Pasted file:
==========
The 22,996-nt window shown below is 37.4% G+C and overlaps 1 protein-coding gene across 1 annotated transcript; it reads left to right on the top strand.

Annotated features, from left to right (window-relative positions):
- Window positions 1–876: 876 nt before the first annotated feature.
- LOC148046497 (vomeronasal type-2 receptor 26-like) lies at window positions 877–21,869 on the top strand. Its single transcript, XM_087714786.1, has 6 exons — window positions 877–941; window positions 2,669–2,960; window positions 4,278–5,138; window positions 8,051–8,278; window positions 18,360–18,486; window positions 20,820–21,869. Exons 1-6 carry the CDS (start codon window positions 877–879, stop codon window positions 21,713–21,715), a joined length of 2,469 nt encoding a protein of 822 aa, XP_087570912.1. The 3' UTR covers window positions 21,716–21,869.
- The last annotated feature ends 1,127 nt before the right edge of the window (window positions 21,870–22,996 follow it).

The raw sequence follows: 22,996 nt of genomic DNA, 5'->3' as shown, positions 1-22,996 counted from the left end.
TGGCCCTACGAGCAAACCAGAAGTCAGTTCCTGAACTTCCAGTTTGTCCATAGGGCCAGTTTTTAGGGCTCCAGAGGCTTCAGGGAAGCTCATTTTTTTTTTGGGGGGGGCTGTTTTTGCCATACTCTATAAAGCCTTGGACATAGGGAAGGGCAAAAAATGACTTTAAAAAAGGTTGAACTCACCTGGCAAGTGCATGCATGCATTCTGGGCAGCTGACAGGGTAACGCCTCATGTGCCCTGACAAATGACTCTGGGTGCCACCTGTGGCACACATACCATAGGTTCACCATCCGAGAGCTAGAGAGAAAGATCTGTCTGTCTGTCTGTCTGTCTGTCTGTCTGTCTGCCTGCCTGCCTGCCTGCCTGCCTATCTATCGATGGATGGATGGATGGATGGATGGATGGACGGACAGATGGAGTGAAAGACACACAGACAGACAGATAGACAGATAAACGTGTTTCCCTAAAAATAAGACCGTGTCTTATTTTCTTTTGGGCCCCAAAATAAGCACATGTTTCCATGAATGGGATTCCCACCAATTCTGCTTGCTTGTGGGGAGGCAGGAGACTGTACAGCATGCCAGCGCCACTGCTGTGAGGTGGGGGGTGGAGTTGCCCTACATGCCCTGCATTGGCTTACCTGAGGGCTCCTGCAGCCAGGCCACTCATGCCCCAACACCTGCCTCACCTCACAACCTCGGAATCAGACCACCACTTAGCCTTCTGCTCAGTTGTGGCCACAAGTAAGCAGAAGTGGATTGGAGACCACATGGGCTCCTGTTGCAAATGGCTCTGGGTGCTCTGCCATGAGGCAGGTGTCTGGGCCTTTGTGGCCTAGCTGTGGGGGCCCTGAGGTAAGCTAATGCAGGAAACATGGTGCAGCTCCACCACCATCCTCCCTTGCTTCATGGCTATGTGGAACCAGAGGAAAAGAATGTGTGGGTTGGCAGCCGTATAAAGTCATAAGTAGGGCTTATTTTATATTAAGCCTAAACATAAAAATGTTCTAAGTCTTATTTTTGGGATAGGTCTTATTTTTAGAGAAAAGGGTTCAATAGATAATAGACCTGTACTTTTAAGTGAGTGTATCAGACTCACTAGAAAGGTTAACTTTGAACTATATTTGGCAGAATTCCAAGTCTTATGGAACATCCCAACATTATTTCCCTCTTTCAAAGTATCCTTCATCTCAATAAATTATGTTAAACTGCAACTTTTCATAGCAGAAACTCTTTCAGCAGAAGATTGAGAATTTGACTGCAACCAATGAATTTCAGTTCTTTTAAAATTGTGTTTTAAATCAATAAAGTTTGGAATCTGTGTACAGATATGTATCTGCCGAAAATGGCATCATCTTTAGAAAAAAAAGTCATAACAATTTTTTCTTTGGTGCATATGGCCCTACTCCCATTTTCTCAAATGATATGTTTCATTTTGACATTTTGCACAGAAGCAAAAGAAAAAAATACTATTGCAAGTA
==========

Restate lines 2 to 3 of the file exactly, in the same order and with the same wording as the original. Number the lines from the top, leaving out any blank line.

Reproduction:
Annotated features, from left to right (window-relative positions):
- Window positions 1–876: 876 nt before the first annotated feature.